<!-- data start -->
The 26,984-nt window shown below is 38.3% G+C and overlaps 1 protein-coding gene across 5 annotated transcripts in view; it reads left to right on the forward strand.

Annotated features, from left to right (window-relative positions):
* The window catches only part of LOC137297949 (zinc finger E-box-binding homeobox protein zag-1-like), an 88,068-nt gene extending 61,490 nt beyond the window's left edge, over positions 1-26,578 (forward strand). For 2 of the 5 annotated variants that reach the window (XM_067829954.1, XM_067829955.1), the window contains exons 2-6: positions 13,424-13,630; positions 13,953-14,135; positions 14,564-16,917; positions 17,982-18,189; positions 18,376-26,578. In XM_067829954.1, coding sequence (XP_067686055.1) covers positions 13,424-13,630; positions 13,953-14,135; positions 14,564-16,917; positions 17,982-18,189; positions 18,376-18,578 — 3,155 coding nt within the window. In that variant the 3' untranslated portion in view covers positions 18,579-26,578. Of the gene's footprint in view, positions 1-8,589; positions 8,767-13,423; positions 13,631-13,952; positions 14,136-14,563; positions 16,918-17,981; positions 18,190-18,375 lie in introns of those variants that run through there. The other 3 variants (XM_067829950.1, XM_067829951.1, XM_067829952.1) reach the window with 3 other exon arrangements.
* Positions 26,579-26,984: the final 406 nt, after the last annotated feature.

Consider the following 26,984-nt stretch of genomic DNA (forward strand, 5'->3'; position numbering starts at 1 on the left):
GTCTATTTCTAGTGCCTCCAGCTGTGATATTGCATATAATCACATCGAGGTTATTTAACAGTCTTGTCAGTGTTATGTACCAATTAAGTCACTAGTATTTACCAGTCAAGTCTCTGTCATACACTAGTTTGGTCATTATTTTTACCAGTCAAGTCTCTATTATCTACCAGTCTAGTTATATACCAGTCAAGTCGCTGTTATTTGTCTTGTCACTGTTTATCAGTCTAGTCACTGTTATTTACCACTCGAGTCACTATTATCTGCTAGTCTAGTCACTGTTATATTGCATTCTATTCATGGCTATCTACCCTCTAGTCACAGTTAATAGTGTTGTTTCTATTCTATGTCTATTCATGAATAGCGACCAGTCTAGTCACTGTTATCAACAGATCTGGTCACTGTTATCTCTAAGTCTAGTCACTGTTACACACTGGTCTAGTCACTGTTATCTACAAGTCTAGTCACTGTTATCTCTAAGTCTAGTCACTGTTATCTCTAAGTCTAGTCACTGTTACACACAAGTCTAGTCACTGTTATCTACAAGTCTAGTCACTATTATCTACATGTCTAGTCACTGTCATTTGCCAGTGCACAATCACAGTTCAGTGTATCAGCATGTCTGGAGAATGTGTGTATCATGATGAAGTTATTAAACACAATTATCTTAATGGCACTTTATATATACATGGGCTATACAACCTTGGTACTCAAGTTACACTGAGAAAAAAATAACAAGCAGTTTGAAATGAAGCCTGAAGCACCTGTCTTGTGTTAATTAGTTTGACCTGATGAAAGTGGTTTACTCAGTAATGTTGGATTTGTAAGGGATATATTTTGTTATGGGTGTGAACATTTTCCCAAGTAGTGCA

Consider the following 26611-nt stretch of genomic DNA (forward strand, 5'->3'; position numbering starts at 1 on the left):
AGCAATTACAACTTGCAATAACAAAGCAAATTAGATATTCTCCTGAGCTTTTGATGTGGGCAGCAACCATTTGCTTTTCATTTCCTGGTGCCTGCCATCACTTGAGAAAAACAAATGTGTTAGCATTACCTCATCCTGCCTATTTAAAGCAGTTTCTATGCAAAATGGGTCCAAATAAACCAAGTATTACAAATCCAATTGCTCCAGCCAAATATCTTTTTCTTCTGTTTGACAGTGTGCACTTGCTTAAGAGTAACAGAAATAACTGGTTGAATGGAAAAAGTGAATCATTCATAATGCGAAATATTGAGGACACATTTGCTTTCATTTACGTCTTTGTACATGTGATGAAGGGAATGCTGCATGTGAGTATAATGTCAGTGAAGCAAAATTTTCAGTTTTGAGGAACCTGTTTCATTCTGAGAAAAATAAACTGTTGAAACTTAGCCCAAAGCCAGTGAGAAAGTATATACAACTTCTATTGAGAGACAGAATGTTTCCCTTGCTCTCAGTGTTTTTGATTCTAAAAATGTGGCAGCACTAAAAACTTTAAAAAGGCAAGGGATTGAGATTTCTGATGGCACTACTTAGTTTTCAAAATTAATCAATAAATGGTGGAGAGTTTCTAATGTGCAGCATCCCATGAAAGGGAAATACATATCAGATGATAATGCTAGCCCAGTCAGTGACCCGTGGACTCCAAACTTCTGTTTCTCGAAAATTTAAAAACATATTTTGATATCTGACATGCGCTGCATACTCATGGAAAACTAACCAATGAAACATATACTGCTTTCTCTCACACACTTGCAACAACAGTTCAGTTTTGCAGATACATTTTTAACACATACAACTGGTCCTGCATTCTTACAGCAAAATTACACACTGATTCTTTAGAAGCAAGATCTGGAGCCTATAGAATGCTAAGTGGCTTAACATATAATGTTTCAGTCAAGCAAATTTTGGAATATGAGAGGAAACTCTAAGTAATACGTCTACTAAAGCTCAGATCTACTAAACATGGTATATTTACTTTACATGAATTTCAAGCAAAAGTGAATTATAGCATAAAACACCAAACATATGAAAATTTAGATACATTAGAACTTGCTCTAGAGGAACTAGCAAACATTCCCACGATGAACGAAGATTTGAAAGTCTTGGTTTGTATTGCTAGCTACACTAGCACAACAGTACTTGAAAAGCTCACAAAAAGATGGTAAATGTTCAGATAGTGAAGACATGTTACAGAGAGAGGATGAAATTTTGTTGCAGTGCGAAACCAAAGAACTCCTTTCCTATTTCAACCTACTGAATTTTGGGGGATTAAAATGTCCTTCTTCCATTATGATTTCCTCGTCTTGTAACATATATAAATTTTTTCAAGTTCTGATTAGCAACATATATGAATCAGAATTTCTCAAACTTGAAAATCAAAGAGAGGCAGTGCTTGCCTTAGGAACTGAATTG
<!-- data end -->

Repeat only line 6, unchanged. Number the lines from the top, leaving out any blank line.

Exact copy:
GTCTATTTCTAGTGCCTCCAGCTGTGATATTGCATATAATCACATCGAGGTTATTTAACAGTCTTGTCAGTGTTATGTACCAATTAAGTCACTAGTATTTACCAGTCAAGTCTCTGTCATACACTAGTTTGGTCATTATTTTTACCAGTCAAGTCTCTATTATCTACCAGTCTAGTTATATACCAGTCAAGTCGCTGTTATTTGTCTTGTCACTGTTTATCAGTCTAGTCACTGTTATTTACCACTCGAGTCACTATTATCTGCTAGTCTAGTCACTGTTATATTGCATTCTATTCATGGCTATCTACCCTCTAGTCACAGTTAATAGTGTTGTTTCTATTCTATGTCTATTCATGAATAGCGACCAGTCTAGTCACTGTTATCAACAGATCTGGTCACTGTTATCTCTAAGTCTAGTCACTGTTACACACTGGTCTAGTCACTGTTATCTACAAGTCTAGTCACTGTTATCTCTAAGTCTAGTCACTGTTATCTCTAAGTCTAGTCACTGTTACACACAAGTCTAGTCACTGTTATCTACAAGTCTAGTCACTATTATCTACATGTCTAGTCACTGTCATTTGCCAGTGCACAATCACAGTTCAGTGTATCAGCATGTCTGGAGAATGTGTGTATCATGATGAAGTTATTAAACACAATTATCTTAATGGCACTTTATATATACATGGGCTATACAACCTTGGTACTCAAGTTACACTGAGAAAAAAATAACAAGCAGTTTGAAATGAAGCCTGAAGCACCTGTCTTGTGTTAATTAGTTTGACCTGATGAAAGTGGTTTACTCAGTAATGTTGGATTTGTAAGGGATATATTTTGTTATGGGTGTGAACATTTTCCCAAGTAGTGCA